As the Wheel Turns

I had originally planned on writing an article called, “One Diet to Rule Them All,” which was going to be about what we as dancers can learn from dieting fads. I even wrote up a first draft. My point was going to be that those of the Western civilization persuasion are drawn to systems that promise to be the final answer to life’s questions. Hell, Einstein’s life work was an attempt to find a unified theory of everything. We tend to do that with our diets as well.

Taking this idea over to the dance world, I was planning on pondering what effects this phenomenon has on us as dancers. Do we also seek “The Ultimate Truth,” the correct and approved way of dancing certain dances? My suggestion was going to be that those of us who grew up in the Western educational system appreciate being told what is the correct way to do a dance. We love our Systemsdon’t we?

After blankly staring at the first draft of that essay, I realized I wasn’t sure this is what I wanted to write about. The draft came off as kinda passive aggressive. In a vain attempt to summon inspiration, I drew up list of dieting fads from the past century-

  • 1900’s masticating your food and drink

  • 1910’s counting calories

  • 1920’s the cigarette diet

  • 1930’s the grapefruit diet

  • 1940’s no diet needed… WAR!

  • 1950’s the prayer diet

  • 1960’s Weight Watchers

  • 1970’s the pill diet

  • 1980’s the Scarsdale Diet

  • 1990’s the Atkin’s Diet

  • 2000’s the South Beach Diet

  • 2010’s Paleo, Keto, gluten-free and on and on…

  • 2020’s … “Save the World” Diet?

Looking at the list now, it seems to me that I was fumbling together some sort of Youtube clickbait article.

Sigh.

I guess what I really want to write about is about freedom. The downside of a System is that its leader receives the power to compel its followers towards its truth. Now, don’t get me wrong, often times this truth is born from a sincere expression of compassion. The goal is usually to help people. For example, this diet will help you lose weight, or this dance will help you be more attractive.

However, the temptation within a System™ is that compassion overflows into compulsion. Cults spring to mind as the extreme version of this, but we find it all around us, such as in diet shaming or dancer exclusions. If we want to go way back, aren’t the religious crusades of the Middle Ages a perfect example of this phenomenon? Let me bash your head in until you submit to my religious system. The power of Christ compels you, indeed!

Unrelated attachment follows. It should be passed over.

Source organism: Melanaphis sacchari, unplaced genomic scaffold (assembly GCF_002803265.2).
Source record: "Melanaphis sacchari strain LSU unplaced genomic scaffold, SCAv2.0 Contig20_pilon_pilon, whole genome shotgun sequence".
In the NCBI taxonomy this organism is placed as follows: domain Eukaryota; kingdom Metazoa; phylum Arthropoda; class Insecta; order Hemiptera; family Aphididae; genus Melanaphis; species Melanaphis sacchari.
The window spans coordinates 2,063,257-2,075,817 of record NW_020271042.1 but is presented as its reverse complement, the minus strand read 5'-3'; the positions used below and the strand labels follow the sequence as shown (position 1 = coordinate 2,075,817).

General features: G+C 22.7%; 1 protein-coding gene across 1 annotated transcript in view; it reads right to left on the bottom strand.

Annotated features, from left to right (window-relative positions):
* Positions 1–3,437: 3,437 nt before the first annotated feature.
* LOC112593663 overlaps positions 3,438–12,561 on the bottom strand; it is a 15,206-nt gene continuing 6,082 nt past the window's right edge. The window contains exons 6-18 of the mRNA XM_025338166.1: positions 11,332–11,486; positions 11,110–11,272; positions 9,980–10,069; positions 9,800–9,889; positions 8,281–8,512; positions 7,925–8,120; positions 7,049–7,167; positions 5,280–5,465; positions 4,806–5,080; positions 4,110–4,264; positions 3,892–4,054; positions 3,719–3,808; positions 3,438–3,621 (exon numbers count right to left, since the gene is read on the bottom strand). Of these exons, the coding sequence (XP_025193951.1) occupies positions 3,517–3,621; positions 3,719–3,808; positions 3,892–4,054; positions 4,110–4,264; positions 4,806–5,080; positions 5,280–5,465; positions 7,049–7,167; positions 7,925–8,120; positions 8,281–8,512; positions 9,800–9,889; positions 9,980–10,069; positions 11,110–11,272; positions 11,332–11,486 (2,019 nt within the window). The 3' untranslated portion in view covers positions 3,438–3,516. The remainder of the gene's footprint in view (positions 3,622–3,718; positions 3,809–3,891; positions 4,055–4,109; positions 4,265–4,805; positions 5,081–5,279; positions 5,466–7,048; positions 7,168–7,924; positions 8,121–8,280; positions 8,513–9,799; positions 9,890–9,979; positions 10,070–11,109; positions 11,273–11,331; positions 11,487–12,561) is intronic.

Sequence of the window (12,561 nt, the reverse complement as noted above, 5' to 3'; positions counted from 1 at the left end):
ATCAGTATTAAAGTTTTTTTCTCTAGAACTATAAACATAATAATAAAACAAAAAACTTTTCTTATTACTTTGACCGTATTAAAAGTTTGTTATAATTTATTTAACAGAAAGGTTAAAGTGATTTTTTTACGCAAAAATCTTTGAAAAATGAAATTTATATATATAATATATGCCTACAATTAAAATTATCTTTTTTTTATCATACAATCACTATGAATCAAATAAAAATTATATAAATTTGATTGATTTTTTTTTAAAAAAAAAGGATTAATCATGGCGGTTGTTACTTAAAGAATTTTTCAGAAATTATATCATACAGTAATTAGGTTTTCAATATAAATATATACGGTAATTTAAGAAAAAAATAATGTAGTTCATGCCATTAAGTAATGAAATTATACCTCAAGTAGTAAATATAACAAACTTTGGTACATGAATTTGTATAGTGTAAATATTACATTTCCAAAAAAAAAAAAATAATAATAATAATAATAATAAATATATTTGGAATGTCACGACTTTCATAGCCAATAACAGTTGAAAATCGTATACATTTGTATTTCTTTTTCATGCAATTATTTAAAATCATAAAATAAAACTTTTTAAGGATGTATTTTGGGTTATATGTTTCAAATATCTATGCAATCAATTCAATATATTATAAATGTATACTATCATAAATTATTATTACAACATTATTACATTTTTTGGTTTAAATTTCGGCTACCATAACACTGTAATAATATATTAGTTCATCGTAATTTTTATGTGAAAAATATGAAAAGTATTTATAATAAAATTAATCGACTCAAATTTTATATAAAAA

But as the world spins and ages continue to turn, the spirit of the times evolves too. I have a feeling that we’ve spent the past couple of thousand years exploring the theme of compassionate compulsion to its max. We’ve fully explored what it means to centralize all of life under a single, unifying idea, be it Christianity, Islam, Marxism, Fascism, Communism, The South Beach Diet, Salsa… We’ve had lots of practice being told what to do, and feeling good about doing it.

I wonder if we are not heading into an age where the dominant theme is not compulsion, but its counterpart… freedom. Of course, the theme of freedom is similarly fraught with perils and contradictions, enough that we’ll probably need another couple of thousands of years to play out all of its variations. Not enough freedom is probably just as ugly as too much freedom. But yeah, what if freedom is the theme at which we as a species must grapple with going forward?

Does it mean that as dancers, instead of flocking to a System, we should look inwards to muse on our personal “spirit animals?” That our dance development is as unique as we are as individuals? That just as no single diet can fulfill the needs of every unique body, no dance system could ever fulfill the needs of every unique dancer?

Looking in at my own dance journey, I grew up in the Western education system. I live in Europe and can speak the language of systems. But my native dancing tongue is Blues, which follows a different tradition.

Much to ponder on, holding these different approaches within me at the same time… my apologies for the rambling post. Brevity is indeed the soul of wit, and I apparently need more of it.